Microsoft and European publishers have made a last ditch effort to derail a proposed European Commission antitrust settlement with Google before the EC's current competition commissioner steps down this October.
Google submitted its third set of proposed remedies to the EC in February, intended to appease the regulator's worries that the search company is unfairly exploiting its dominance of the search market, particularly around specialised search services such as shopping or travel. If approved by the EC's competition commission, the proposals could put an end to Europe's four-year investigation into Google's search practices, which carries a theoretical maximum penalty of $5bn fine and tough restraints on how it conducts its business within the EU.
While Europe's competition boss Joaquín Almunia indicated the proposals would suffice for a deal, smaller vertical search companies and European publishers have objected to the suggested settlement, saying it will do nothing to stop Google giving its preferential treatment to its own properties.
While Microsoft hasn't said much publicly on the proposals, yesterday Reuters reported that its director of competition law Jean-Yves Art expressed concern that Google contractually made it difficult for advertisers to switch to competitors.
"The proposals don't cure or eliminate all restrictions that we and rivals see. There are still restrictions preventing them from providing interoperability," he quoted Art as saying.
One of the most contested proposals in the settlement is Google's offer to display links to three rivals' vertical search products in a manner comparable to the way it displays its own.
Complaints include that the planned auction system that would be used to allocate rivals a spot in the non-Google box resembles a protection racket, in the words of one publisher. Another is that the space Google offered for rivals on its search page is lower value real-estate than the space reserved for Google's services.
In a document Microsoft has handed out to media, the company details a study to prove this point. Over three weeks in April, Microsoft tweaked Bing to reflect what Google's search page would like under the settlement for vertical search categories, including hotel, local, and shopping searches. Under the proposal, Google's "specialised search results" for each vertical would appear above or adjacent to the rival box.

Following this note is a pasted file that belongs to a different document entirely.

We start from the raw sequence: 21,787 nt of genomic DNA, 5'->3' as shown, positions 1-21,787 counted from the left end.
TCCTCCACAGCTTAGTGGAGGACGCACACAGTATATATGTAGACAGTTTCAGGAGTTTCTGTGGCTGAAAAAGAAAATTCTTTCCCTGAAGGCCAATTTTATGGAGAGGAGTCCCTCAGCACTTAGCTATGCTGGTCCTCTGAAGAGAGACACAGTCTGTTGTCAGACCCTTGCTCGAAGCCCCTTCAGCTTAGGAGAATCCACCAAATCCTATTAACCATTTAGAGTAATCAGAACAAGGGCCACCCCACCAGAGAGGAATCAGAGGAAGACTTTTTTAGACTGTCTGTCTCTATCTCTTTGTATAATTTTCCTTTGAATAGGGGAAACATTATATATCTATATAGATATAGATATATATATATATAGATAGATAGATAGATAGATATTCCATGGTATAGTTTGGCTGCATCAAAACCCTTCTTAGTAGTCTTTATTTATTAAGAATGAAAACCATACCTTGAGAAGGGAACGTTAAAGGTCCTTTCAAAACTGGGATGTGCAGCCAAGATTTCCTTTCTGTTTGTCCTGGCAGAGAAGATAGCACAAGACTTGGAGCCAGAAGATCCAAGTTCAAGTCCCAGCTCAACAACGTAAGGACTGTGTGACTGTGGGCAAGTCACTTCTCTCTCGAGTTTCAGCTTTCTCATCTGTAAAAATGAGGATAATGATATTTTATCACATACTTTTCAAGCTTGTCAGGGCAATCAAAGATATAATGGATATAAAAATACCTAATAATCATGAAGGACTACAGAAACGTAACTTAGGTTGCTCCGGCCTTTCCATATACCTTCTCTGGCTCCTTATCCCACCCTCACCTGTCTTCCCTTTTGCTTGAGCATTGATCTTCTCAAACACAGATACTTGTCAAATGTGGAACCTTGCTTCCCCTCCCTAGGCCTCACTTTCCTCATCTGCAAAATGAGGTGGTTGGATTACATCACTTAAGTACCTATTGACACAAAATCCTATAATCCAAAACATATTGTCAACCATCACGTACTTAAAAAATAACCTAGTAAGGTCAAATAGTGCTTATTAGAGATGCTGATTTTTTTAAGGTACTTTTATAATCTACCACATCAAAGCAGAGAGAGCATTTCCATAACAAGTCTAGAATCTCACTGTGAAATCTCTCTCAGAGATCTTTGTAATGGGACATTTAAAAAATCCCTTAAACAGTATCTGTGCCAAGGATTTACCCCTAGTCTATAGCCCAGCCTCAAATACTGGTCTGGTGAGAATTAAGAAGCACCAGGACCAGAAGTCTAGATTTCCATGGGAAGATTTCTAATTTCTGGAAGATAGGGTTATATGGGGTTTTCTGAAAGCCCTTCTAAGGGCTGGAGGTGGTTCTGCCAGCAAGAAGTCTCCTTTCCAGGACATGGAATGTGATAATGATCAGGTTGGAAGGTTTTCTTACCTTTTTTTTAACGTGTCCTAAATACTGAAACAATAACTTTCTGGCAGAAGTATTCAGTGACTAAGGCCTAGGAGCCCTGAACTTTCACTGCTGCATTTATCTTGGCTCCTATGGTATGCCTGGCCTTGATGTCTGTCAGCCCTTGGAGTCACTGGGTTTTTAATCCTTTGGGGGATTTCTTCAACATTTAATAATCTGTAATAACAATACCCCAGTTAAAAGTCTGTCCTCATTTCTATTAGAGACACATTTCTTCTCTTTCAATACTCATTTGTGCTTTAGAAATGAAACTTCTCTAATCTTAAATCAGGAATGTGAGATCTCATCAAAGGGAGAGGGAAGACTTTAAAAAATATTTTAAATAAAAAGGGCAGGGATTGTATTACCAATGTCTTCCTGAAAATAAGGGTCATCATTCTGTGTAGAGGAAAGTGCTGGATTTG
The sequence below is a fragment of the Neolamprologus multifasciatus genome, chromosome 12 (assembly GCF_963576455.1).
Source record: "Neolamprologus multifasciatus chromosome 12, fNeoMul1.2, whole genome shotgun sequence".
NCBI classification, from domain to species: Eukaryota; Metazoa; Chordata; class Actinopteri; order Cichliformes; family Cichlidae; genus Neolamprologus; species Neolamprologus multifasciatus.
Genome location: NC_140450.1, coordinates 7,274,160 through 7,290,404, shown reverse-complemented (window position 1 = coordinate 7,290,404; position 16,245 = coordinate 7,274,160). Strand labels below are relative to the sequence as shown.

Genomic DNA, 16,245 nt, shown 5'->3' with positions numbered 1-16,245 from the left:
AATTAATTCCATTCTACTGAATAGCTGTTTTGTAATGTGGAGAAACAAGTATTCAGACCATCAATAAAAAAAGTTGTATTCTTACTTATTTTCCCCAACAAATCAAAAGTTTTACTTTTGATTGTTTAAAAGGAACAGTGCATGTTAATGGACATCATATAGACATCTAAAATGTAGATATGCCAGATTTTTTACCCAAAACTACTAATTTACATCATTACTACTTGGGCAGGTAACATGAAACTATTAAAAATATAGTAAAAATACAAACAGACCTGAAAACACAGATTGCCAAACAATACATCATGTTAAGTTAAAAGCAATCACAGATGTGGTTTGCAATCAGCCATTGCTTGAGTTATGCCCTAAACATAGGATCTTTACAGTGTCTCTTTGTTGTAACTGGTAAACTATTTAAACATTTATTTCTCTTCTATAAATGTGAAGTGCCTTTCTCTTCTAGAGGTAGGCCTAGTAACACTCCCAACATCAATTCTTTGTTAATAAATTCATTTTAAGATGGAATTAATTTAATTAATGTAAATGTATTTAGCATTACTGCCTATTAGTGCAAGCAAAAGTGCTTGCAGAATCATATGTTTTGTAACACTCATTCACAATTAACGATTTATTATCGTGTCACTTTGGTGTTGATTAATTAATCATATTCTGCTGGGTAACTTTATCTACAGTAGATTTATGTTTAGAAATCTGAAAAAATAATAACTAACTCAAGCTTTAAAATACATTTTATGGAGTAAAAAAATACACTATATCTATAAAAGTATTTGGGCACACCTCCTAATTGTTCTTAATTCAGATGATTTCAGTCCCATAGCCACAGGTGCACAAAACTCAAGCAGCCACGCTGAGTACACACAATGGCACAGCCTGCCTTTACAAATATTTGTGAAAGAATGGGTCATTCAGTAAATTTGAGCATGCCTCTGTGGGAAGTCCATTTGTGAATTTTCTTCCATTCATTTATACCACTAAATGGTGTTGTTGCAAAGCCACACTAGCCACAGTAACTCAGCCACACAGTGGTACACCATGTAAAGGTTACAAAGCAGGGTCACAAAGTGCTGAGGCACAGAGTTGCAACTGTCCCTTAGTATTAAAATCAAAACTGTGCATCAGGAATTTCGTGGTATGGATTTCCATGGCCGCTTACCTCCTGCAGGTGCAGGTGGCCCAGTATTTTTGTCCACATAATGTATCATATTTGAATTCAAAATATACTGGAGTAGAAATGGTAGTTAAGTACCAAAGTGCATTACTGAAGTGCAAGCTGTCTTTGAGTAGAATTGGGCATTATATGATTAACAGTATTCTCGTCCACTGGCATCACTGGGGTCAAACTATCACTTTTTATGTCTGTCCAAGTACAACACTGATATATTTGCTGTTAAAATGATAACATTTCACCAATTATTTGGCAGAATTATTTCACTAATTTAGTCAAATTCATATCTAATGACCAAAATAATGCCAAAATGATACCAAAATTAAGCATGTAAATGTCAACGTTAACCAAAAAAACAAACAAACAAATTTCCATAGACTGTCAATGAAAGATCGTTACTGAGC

Looking at Local, Microsoft found that despite the prominence of rival links, users were 99 times more likely to click on links in Google's specialised search results.
It also conducted an experiment with around 10,000 participants in the UK where they were shown a modified Google UK search page based on pages that display results for Google's Hotels and Shopping boxes.
Microsoft reversed the placement of rival and Google's boxes, and found that traffic to Google's verticals declined by 74 times for hotel searchers and 10 times for shopping searches. And, as an aside to relevance, Microsoft points out that rivals achieved a higher click rate than Google achieved in the same position.
Yesterday, president of the Federation of German Newspaper Publishers (BDZV) Helmut Heinen warned that the proposal in its current form would "effectively legalise Google's abusive self-preference".
His comments come as part of a joint effort by publishers to encourage the EC to reject the proposed settlement. On Thursday, the European Magazine Media Association said "the proposed deal would clearly fail to remedy the serious competition concerns identified by the Commission".
"Closing the pending Google investigation on the basis of this proposal would not even remedy the four competition concerns identified by the Commission, let alone address the urgent competition concerns raised in the various complaints," it added.
A Google spokesman said: We've co-operated fully with the European Commission's investigation over the last four years. Our proposal addresses all of the EC's concerns, and greatly increases the visibility of rival services."